How Change Happens in Equine-Assisted Interventions
A Theory of Horses, Humans, and Psychotherapy
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How Change Happens in Equine-Assisted Interventions gives clinicians and researchers an intervention theory on the mechanisms of change during psychotherapy and other interventions that incorporate horses. Chapters introduce the concept of intervention theory, present a theory of the problem (what the client comes with), theories explaining the intervention (what is done during a session) and theories of change (what happens in the mind of a client), with each theory’s function described. Using an autoethnographic approach, the authors describe, deconstruct, and analyze personal experiences as clients during an equine-assisted intervention. Then the authors present and apply a unique intervention theory by linking it to the thoughts and experiences of clients in and after a session. Practitioners will come away from this book with a unique perspective on the field and with an increased understanding of what their clients are thinking both in and out of session. Researchers will have an explanatory theory from which to draw testable hypotheses when studying interventions incorporating horses.
Table of Contents
Section 1: Why Theory for Equine-Assisted Intervention? 1. Why Theory? 2. What is Equine-Assisted Intervention? 3. The Horse Section 2: Equine-Assisted Story Transformation (EAST) 4. Introduction to EAST 5. Theory of the Problem 6. Theory of the Intervention 7. Theory of Change 8. Integrating the Theories: EAST Section 3: Application 9. Seeking the Client’s Perspective 10. It’s A Problem: Autoethnography 1 11. Finding Strong: Autoethnography 2 12. Analysis and Interpretation 13. Bringing it All Together
Noreen W. Esposito, EdD, PMHNP, FAANP, is an associate professor emerita at the University of North Carolina at Chapel Hill, a nurse psychotherapist, and the founder of Knowing Horse.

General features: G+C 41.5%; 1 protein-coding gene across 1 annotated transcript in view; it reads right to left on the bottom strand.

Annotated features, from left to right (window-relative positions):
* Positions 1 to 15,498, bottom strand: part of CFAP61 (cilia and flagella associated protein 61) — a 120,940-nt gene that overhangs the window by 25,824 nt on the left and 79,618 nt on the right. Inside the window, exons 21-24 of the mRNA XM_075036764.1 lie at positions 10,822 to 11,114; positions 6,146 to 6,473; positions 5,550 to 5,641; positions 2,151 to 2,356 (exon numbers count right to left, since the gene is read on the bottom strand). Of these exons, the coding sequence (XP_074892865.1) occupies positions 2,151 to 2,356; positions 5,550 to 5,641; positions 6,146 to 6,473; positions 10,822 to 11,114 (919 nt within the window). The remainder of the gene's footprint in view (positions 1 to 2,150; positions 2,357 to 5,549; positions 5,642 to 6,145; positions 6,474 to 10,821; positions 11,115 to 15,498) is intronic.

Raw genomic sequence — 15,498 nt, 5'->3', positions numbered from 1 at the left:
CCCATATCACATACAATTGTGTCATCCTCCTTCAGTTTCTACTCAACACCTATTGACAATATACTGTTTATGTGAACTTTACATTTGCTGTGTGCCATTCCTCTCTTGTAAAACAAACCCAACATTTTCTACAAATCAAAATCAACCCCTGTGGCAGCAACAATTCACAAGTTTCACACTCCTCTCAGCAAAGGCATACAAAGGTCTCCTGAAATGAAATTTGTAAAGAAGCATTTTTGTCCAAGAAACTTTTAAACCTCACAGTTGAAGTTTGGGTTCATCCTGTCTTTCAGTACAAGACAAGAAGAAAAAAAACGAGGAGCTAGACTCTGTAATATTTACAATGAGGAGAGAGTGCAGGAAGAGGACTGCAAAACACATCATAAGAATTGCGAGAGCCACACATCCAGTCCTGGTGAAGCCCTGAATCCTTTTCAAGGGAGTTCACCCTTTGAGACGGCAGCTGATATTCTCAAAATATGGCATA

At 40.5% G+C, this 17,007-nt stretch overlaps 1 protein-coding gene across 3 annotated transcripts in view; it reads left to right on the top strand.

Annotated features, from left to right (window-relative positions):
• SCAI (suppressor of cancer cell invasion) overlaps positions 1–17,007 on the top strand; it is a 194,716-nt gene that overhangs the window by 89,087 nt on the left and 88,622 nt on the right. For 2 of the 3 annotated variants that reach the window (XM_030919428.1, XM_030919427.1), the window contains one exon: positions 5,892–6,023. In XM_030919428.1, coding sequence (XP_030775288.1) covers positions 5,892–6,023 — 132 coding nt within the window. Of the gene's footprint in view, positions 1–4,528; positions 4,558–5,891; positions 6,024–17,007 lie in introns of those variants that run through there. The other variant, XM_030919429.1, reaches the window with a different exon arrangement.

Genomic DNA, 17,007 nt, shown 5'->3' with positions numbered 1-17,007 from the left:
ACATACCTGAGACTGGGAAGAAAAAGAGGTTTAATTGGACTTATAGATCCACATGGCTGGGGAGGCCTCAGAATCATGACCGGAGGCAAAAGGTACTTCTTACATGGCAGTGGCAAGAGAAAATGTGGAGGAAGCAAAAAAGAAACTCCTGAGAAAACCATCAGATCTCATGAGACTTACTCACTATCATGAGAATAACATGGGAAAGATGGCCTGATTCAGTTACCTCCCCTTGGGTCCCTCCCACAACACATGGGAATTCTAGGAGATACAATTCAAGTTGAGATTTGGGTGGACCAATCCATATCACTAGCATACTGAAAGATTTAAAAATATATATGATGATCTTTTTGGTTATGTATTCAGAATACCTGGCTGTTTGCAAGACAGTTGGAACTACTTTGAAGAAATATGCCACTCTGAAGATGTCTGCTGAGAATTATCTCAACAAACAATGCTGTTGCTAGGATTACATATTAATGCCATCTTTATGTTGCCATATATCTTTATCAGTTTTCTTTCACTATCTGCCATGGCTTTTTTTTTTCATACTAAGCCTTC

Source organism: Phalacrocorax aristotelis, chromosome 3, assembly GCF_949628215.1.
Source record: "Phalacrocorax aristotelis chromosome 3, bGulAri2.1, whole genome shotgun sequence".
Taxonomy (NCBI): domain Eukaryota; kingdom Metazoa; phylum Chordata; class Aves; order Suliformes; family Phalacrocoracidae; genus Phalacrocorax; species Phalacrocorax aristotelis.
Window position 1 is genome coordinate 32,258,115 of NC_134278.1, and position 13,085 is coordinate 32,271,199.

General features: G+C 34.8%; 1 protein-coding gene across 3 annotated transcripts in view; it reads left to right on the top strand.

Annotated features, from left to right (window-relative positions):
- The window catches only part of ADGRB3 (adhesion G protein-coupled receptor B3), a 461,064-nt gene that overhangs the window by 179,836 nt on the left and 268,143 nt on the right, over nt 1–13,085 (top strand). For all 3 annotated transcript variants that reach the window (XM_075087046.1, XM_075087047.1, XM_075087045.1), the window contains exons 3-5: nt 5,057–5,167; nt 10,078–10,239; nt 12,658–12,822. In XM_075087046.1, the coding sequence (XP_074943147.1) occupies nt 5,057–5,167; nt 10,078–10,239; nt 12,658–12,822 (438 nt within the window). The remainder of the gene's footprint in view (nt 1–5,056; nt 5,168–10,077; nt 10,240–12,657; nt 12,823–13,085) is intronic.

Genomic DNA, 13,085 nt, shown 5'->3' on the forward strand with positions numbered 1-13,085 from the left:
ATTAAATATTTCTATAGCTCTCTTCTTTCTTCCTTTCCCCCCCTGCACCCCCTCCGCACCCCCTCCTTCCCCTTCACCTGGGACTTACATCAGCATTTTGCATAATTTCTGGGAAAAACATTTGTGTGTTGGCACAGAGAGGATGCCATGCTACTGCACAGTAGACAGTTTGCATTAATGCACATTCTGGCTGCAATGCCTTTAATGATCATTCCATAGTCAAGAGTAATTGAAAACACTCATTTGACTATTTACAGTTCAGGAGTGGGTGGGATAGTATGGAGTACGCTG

Angela K. Fournier, PhD, LP, is a professor in the Department of Psychology at Bemidji State University, a licensed psychologist, and the director of the Humanimal Interaction Laboratory.
"Esposito and Fournier do a beautiful job of elucidating the lived experiences of equine-assisted therapists and educators while masterfully pulling from disparate theories. Their intervention theory is a groundbreaking step toward increasing understanding of horse/human interaction made accessible to researchers and practitioners alike." Deborah Eaker-Rich, PhD, clinical full professor (retired), School of Education, The University of North Carolina at Chapel Hill
"EAST is the brilliant and creative syncretism of mind-body science, humanistic psychology, and leading-edge learning theories that provides the first formal framework for understanding the transformative, numinous quality of the horse-human encounter in equine-assisted therapies." Beverley Kane, MD, assistant professor of medicine, Stanford University and founder of Equine-imity Somatic Horsemanship
"This book provides important thought processes to consider and evaluate when incorporating horses into psychotherapy and other interventions. I highly recommend this book and appreciate the authors adding an important analysis and contribution in the world of equine-assisted services." Lynn Thomas, LCSW, founder/CEO of Arenas for Change (ARCH), board president of Horses for Mental Health, and founder/former CEO of Eagala